Minot’s Ledge—about a mile offshore, near the border between the towns of Cohasset and Scituate on the south shore of Boston, Massachusetts—is a 25-foot-wide rock ledge that is part of the dangerous Cohasset Rocks. In 1847, Congress appropriated funds for a lighthouse on Minot’s Ledge. Capt. William H. Swift of the Corps of Topographical Engineers planned an iron pile lighthouse at Minot’s Ledge, a 70-foot-tall, spidery structure with piles drilled into the rock, on the theory that waves would pass harmlessly through the structure. The lighthouse was lighted for the first time on January 1, 1850. This is the story of its fate.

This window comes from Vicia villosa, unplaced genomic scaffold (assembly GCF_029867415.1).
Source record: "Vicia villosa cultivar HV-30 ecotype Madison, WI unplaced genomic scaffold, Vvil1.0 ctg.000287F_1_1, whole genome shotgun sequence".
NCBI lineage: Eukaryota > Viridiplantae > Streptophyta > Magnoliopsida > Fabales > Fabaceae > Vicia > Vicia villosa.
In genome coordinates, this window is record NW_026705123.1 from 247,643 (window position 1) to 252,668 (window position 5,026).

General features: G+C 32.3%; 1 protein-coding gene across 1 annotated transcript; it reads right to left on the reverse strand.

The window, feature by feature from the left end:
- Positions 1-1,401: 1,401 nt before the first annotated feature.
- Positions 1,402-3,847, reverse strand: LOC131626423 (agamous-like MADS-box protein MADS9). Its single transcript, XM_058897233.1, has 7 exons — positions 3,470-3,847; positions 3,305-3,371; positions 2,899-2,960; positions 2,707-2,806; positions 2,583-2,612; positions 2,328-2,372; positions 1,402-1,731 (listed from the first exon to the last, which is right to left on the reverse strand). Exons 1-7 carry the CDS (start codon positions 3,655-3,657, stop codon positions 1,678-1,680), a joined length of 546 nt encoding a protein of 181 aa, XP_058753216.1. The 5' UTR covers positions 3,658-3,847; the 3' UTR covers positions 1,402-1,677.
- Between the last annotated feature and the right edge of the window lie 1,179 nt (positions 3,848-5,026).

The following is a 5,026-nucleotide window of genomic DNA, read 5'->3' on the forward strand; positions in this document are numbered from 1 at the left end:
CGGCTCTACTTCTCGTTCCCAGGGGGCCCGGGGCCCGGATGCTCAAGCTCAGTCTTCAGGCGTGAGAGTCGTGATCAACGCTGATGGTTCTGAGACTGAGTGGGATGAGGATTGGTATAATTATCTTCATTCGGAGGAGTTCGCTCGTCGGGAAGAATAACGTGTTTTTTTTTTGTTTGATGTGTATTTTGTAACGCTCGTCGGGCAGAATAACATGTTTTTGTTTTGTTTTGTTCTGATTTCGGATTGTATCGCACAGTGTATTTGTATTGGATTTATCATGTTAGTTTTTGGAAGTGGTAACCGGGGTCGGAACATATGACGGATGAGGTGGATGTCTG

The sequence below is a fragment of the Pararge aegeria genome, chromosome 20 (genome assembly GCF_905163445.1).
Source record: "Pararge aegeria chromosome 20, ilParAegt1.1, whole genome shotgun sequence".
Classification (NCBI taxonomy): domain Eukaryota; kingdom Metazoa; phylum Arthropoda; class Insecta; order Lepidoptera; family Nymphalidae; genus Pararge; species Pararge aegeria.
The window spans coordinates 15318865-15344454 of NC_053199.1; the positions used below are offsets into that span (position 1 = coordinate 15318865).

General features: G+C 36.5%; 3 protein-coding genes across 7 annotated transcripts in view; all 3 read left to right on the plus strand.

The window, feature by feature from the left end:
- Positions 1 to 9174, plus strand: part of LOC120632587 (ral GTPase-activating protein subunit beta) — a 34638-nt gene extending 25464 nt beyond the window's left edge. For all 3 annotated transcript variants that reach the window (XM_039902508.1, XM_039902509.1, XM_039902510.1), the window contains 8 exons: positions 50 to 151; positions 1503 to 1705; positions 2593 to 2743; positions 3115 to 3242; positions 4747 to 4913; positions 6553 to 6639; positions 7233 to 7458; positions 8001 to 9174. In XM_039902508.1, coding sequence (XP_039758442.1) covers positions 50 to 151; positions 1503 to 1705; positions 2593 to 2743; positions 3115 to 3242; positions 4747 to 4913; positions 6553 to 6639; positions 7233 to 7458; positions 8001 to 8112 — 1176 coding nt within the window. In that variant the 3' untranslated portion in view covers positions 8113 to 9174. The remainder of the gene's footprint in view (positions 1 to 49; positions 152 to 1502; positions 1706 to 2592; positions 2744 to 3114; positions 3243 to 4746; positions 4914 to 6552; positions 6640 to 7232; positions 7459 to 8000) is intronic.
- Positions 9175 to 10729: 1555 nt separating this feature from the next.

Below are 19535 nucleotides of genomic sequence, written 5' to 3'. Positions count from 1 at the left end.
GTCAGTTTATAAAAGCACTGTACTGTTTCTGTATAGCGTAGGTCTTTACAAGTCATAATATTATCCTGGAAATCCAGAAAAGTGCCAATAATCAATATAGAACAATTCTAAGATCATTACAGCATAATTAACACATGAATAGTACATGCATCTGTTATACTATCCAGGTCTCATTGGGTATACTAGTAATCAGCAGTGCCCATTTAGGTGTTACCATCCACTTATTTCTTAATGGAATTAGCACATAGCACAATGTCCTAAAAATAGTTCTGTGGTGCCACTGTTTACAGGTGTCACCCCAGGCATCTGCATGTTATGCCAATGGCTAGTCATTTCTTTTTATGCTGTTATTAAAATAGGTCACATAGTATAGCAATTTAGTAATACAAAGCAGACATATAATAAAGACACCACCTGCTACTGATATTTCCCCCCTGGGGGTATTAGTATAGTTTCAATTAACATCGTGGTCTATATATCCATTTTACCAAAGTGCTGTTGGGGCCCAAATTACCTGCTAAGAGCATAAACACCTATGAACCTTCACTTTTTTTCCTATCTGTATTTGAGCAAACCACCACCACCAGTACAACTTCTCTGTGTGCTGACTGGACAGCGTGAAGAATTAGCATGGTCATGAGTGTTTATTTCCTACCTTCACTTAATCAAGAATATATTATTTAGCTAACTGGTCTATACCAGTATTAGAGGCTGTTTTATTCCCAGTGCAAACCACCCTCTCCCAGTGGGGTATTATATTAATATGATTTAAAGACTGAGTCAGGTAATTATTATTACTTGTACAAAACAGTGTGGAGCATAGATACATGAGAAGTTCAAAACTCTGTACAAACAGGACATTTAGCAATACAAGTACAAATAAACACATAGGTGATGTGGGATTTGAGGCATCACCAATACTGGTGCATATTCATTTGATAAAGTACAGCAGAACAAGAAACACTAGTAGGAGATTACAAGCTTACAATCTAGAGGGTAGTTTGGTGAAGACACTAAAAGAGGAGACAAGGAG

Jeremy D’Entremont is the author of more than 20 books and hundreds of articles on lighthouses and maritime history. He is the president and historian for the American Lighthouse Foundation and founder of Friends of Portsmouth Harbor Lighthouses, and he has lectured and narrated cruises throughout the Northeast and in other regions. He is also the producer and host of the U.S. Lighthouse Society podcast, “Light Hearted.” He can be emailed at Jeremy@uslhs.org